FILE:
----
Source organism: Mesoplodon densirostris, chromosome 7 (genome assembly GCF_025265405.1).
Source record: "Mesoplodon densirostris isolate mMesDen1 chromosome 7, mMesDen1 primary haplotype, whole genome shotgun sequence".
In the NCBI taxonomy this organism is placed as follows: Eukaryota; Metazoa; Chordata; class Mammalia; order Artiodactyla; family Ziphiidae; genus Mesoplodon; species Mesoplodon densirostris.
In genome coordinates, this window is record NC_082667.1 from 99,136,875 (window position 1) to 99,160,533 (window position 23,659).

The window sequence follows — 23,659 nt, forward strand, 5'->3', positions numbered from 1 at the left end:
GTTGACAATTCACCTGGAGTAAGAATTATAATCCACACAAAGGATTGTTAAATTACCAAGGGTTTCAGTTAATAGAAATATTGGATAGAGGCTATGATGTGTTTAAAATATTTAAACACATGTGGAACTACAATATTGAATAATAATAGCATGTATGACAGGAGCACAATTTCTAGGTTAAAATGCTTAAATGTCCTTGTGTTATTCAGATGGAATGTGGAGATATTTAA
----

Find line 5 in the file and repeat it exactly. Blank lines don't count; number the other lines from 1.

The window sequence follows — 23,659 nt, forward strand, 5'->3', positions numbered from 1 at the left end: